“Individuals or entities engaging in these activities in relation to RWC content without SuperSport’s consent might be violating this Act.”

In a warning to people living in the broadcaster’s other markets where it also holds the rights, MultiChoice added that other countries in Sub-Saharan Africa had similar laws that protect against copyright infringement and unauthorised broadcasting.

“In summary, unauthorised access, distribution, or viewing of RWC content in territories where SuperSport holds exclusive rights is not just a breach of contract but also a violation of established local and national laws and treaties,” MultiChoice said.

Kurt-Lee Arendse running towards the goal line for his try against the All Blacks in the Springboks’ record 35-7 win at Twickenham on Friday, 25 August 2023

MyBroadband asked law firm Barnard Inc. whether using a VPN to watch the RWC on an alternative international provider’s platform was illegal.

The firm’s head of Intellectual Property, Stefaans Gerber, and junior associate Viteshen Naidoo, explained although the use of a VPN in South Africa was not illegal or unlawful, the use of the VPN would not negate an illegal online activity.

“Put differently, if something is illegal without a VPN, it is still illegal with a VPN,” they said.

A burglar might use a balaclava to hide their face, but that does not mean they did not commit a crime.

They explained when an individual uses a VPN to bypass geoblocking to access restricted content, an inference can be drawn that the service provider broadcasting the content —  which is restricted in the exclusive territory —  is now infringing the exclusive rights of the rightsholder and his exclusive licensees.

“In the circumstances, viewing such services would also be considered an infringing act.

However, they emphasised that this interpretation was “far from a clear position” and would be affected by many other factors.

These can include the nature of the licensing agreements over the broadcast, the terms and conditions of the service provider, and the jurisdiction of the copyright holder.

Punishment unlikely

MultiChoice said it could resort to civil and criminal actions if it becomes aware of people using a VPN to watch the RWC on other platforms in South Africa.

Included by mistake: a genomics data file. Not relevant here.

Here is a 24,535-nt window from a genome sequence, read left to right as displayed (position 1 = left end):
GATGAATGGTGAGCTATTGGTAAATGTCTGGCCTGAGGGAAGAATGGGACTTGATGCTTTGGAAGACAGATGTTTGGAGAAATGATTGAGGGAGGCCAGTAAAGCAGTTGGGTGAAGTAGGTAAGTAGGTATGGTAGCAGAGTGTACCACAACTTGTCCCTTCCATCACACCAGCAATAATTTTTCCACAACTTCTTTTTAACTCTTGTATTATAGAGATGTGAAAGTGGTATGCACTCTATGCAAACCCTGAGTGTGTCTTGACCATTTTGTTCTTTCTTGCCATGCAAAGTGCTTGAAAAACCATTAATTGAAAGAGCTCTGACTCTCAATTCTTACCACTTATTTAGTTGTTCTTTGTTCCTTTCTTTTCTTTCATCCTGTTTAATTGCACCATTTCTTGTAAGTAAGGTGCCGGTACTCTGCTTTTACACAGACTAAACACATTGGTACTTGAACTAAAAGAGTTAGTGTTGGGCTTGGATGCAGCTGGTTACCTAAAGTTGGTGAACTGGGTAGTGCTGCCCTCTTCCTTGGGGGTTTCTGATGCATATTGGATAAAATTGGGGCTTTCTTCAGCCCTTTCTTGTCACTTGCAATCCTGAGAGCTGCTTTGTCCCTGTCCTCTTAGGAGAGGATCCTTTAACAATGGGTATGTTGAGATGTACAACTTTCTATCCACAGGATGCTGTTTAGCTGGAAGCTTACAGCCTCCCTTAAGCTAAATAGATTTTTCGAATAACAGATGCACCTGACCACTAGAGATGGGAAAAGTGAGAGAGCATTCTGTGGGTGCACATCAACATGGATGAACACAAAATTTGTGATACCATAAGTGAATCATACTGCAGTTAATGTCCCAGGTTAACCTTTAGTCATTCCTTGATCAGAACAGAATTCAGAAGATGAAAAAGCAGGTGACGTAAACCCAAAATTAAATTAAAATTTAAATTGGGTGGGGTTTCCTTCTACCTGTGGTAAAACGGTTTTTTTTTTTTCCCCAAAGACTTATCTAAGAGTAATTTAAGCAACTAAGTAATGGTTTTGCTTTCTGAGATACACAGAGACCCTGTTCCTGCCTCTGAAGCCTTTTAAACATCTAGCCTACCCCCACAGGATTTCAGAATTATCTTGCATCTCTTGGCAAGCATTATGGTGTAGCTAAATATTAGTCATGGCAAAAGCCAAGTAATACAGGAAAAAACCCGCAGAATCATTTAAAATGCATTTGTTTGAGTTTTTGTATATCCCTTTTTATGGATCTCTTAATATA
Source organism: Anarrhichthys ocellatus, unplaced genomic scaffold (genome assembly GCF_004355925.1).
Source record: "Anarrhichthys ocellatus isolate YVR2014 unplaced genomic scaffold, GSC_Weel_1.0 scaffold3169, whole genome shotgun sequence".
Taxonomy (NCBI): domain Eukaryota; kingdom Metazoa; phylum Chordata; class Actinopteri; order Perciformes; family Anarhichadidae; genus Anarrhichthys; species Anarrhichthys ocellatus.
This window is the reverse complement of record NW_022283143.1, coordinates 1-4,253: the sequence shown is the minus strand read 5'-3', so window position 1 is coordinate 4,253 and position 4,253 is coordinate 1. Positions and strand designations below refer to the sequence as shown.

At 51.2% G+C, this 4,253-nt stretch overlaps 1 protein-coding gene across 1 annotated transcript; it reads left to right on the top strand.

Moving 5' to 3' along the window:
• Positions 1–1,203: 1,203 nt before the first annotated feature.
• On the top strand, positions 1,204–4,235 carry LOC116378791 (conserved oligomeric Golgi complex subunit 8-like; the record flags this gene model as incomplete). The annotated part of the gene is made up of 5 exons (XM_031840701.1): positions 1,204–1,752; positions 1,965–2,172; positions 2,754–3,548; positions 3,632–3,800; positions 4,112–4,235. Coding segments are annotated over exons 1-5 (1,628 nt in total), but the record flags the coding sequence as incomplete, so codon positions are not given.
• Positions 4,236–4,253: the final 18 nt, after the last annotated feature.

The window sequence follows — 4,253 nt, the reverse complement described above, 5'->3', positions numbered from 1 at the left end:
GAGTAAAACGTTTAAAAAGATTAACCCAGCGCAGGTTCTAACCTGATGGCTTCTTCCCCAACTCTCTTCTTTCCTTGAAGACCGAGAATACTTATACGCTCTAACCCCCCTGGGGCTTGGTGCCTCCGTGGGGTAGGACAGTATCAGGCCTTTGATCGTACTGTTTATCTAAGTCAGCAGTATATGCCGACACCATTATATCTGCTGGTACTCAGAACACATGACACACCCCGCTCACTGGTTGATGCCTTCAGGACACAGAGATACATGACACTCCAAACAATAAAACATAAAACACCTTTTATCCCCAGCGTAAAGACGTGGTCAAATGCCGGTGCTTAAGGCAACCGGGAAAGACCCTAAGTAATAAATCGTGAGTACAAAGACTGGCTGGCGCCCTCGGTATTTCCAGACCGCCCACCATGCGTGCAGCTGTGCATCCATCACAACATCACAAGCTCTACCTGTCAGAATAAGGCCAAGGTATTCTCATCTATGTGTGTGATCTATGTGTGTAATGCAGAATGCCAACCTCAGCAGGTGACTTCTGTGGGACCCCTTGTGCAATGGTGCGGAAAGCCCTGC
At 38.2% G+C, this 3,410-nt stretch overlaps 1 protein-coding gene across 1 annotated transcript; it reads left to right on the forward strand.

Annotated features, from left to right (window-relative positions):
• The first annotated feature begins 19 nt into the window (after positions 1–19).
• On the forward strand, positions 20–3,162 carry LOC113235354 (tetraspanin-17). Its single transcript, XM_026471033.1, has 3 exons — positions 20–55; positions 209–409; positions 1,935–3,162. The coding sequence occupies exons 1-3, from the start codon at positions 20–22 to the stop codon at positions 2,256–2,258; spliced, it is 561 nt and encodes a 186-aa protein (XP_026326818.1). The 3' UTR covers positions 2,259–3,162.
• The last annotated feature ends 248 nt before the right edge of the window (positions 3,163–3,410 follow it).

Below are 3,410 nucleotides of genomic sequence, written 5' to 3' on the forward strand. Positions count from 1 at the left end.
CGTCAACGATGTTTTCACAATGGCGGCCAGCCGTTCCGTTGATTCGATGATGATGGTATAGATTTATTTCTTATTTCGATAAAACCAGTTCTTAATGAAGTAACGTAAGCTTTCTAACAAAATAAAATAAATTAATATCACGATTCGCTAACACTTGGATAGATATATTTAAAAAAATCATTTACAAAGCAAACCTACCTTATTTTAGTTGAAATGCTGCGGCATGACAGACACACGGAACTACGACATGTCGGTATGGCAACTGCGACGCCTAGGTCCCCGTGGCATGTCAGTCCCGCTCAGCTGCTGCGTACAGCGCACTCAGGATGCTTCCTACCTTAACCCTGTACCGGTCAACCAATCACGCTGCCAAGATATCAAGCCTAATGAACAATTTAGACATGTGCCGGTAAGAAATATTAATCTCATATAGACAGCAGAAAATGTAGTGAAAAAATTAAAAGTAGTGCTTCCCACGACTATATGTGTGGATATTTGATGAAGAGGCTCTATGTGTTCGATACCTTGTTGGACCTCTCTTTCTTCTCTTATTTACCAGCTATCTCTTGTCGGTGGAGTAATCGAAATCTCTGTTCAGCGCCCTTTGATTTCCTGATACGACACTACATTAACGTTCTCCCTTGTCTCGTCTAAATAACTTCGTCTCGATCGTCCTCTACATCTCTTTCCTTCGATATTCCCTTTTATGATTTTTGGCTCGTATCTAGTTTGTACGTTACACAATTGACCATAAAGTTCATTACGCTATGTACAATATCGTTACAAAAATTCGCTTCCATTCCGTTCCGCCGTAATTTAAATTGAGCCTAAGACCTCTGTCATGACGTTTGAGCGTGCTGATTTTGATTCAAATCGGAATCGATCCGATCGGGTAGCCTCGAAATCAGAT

“Infringements of these laws can lead to significant penalties, both in terms of fines and potential imprisonment,” MultiChoice warned.

However, it might prove incredibly difficult to conduct a successful investigation into someone who uses a VPN to access such content.

Reputed VPN services generally don’t keep logs of their users’ activity, which means neither they nor Internet service providers (ISPs) could provide this information if law enforcement comes knocking.

In addition, due to the high costs of an investigation and prosecution of illegal streaming, providers are targeted more often than consumers. In this instance, the provider would be ITV.

Gerber added that it was highly doubtful ISPs would be willing or able to fulfil their duty to remove or disable access to “infringing content”, as determined by the Electronic Communications and Transactions Act of 2022.

“Individuals who are currently actively using VPNs to view restricted content and bypass geoblocking, must be aware of the potential risks,” Gerber said.

“However, at present, no action has been taken by any entity to restrict and/or prevent the practice.”

Update — Streaming on SABC+

Subsequent to the publication of this story, the SABC confirmed to MyBroadband that it will be live-streaming 16 RWC matches — including all games played by the Springboks — on its SABC+ streaming service.

That follows a sub-licencing deal with MultiChoice, which will also allow it to broadcast the games on SABC 2.

However, DStv Premium will remain the only platform where South Africans can legally stream all 48 matches live.


Now read: DStv Premium vs Netflix Premium price hikes in South Africa

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Streaming the Rugby World Cup without DStv in South Africa is illegal — MultiChoice